had planned on doing was...

Sample as fast as possible, normally this will yield 0's (no button
pushed) On button push, start counting how many times the value falls
inside each range of values (ie button 1 is 5-25) once the button goes
back to 0 (for a few samples to debounce) take the button with the most
samples recorded in range as the pressed button. So if say b3 was pushed
then there'd be low numbers in b1 and b2 counts (from the rise and
fall), a higher number in b3 (because your thumb is not momentary
contact) , perhaps a few in b4 from something funky going on, but from
the counts b3 is it and it gets sent once the values have returned to
zero (or near). I think if I can just smooth RA0 a bit I won't have to
do too much fancy work inside the PIC.

--
Anthony Toft <RemoveMEtoftatTakeThisOuTspamcowshed.us>
    I'm Anton, and I approve this message

2005\06\10@200930 by Bob Ammerman

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The below sounds like an excellent algorithm. I would still use the
ratiometric concept by connecting the Vref to a voltage divider to the same
+12 signal as the inputs are based on.

Bob Ammerman
RAm Systems

{Original Message removed}

2005\06\11@080014 by Gerhard Fiedler

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Bob Ammerman wrote:

>> Sample as fast as possible, normally this will yield 0's (no button
>> pushed) On button push, start counting how many times the value falls
>> inside each range of values (ie button 1 is 5-25) once the button goes
>> back to 0 (for a few samples to debounce) take the button with the most
>> samples recorded in range as the pressed button.

> The [above] sounds like an excellent algorithm.

I would not use the full range for each button as criterion, but rather a
reasonable range around the "correct" values and discard points that are
outside all ranges. Using a ratiometric method, your measurements should be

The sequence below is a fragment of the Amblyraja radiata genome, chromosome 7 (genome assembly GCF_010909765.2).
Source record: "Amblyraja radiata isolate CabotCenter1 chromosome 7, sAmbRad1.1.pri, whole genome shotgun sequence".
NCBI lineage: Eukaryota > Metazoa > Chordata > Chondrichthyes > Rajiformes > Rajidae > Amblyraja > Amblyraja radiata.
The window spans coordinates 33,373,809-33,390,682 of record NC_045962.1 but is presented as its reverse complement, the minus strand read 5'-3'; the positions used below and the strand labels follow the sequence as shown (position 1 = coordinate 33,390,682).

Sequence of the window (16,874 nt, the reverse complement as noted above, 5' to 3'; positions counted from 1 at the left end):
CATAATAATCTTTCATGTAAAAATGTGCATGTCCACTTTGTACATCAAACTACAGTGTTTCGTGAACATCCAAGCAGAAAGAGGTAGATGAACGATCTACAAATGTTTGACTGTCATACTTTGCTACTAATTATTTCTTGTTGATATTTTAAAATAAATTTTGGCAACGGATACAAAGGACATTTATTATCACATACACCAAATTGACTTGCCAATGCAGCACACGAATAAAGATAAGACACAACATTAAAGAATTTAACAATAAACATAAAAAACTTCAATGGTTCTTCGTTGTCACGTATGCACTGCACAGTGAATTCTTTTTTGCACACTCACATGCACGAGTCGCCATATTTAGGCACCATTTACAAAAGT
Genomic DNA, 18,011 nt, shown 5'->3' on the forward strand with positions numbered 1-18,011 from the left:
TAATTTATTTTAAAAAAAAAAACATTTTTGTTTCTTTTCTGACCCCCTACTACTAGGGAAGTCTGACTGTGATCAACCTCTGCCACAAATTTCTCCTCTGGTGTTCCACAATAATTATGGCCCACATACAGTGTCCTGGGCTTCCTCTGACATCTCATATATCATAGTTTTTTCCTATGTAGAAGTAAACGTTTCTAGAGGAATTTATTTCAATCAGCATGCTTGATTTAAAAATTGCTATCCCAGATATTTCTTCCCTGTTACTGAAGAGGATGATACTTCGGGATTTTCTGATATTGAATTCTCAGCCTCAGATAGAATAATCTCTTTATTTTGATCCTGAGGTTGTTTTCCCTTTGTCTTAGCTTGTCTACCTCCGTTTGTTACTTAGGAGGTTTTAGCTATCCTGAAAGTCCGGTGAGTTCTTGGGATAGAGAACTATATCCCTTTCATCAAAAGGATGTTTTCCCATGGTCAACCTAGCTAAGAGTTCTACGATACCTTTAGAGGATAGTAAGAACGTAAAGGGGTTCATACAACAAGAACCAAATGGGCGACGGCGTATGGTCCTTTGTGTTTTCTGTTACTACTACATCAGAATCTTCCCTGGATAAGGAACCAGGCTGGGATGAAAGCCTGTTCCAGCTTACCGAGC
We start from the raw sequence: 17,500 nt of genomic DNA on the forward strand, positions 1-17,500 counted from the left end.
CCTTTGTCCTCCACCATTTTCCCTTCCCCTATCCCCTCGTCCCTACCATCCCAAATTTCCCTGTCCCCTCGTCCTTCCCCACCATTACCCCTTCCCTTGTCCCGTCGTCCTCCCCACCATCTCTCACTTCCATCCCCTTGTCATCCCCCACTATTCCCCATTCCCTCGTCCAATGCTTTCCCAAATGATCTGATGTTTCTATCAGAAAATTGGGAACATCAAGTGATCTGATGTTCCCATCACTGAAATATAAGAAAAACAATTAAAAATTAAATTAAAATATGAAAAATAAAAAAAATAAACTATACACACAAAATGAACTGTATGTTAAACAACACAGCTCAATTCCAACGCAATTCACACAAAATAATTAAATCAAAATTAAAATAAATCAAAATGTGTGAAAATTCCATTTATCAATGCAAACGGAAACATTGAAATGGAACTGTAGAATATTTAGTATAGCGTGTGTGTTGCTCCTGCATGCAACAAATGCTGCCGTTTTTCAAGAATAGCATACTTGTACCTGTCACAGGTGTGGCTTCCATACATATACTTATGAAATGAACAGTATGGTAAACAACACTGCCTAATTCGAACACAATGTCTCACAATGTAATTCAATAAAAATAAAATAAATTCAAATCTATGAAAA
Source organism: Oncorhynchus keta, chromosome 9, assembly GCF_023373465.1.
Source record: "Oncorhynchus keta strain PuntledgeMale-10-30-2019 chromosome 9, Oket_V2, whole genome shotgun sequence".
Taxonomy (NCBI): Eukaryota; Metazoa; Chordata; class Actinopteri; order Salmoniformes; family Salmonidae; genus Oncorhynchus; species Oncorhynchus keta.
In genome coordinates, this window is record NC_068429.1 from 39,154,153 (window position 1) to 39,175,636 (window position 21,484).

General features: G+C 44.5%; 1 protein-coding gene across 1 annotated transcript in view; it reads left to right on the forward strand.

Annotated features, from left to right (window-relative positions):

very close to the "correct" value, with only noise (but not battery voltage
changes) to be considered.

> I would still use the ratiometric concept by connecting the Vref to a
> voltage divider to the same +12 signal as the inputs are based on.

Definitely seconded... could look like this:


12V -----+----------+-----------+
        |          |           |
        R3         R5          R1
        |          |           |
        +-Vref+    +-Vref-     +-ADCin
        |          |           |
        R4         R6          R2
        |          |           |
Gnd -----+----------+-----------+

R1 is your "variable" switch resistor. R2 you select so that ADCin has a
nice range (within the maximum range of 0...5V) and nice steps. R3/R4 you
select so that Vref+ is a little bit over the maximum of ADCin, and R5/R6
you select so that Vref- is a little bit below the minimum of ADCin.

For noise cancelling it is important that you take the 12V feed for R3 and
R5 from as (electrically) close as possible to the 12V feed for your
switched R1. This gives you two filter locations:

12V ----------------------------+
                               |
        +----------------------+
        |                      |
      Filter                   R1
        |                      |
        +----------+         Filter
        |          |           |
        R3         R5          |
        |          |           |
        +-Vref+    +-Vref-     +-ADCin
        |          |           |
        R4         R6          R2
        |          |           |
Gnd -----+----------+-----------+

The two filters should be identical (take the different load resistance
into account if that makes a difference for your filter).